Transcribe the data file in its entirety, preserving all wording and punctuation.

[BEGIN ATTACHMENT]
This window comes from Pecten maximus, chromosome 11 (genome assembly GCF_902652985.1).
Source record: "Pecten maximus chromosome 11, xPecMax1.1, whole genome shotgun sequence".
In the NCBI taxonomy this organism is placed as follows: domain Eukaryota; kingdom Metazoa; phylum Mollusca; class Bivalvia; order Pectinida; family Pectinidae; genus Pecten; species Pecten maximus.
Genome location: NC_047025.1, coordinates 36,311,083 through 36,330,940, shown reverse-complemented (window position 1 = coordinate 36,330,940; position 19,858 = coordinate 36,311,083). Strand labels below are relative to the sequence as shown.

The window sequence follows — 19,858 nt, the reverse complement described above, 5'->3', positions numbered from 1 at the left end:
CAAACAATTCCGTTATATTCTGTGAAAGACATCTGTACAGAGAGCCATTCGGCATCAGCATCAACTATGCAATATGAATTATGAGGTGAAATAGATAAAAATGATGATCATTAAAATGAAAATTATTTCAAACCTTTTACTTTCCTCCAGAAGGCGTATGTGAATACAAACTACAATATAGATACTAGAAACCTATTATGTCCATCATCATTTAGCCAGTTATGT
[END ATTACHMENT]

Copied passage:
This window comes from Pecten maximus, chromosome 11 (genome assembly GCF_902652985.1).
Source record: "Pecten maximus chromosome 11, xPecMax1.1, whole genome shotgun sequence".
In the NCBI taxonomy this organism is placed as follows: domain Eukaryota; kingdom Metazoa; phylum Mollusca; class Bivalvia; order Pectinida; family Pectinidae; genus Pecten; species Pecten maximus.
Genome location: NC_047025.1, coordinates 36,311,083 through 36,330,940, shown reverse-complemented (window position 1 = coordinate 36,330,940; position 19,858 = coordinate 36,311,083). Strand labels below are relative to the sequence as shown.

The window sequence follows — 19,858 nt, the reverse complement described above, 5'->3', positions numbered from 1 at the left end:
CAAACAATTCCGTTATATTCTGTGAAAGACATCTGTACAGAGAGCCATTCGGCATCAGCATCAACTATGCAATATGAATTATGAGGTGAAATAGATAAAAATGATGATCATTAAAATGAAAATTATTTCAAACCTTTTACTTTCCTCCAGAAGGCGTATGTGAATACAAACTACAATATAGATACTAGAAACCTATTATGTCCATCATCATTTAGCCAGTTATGT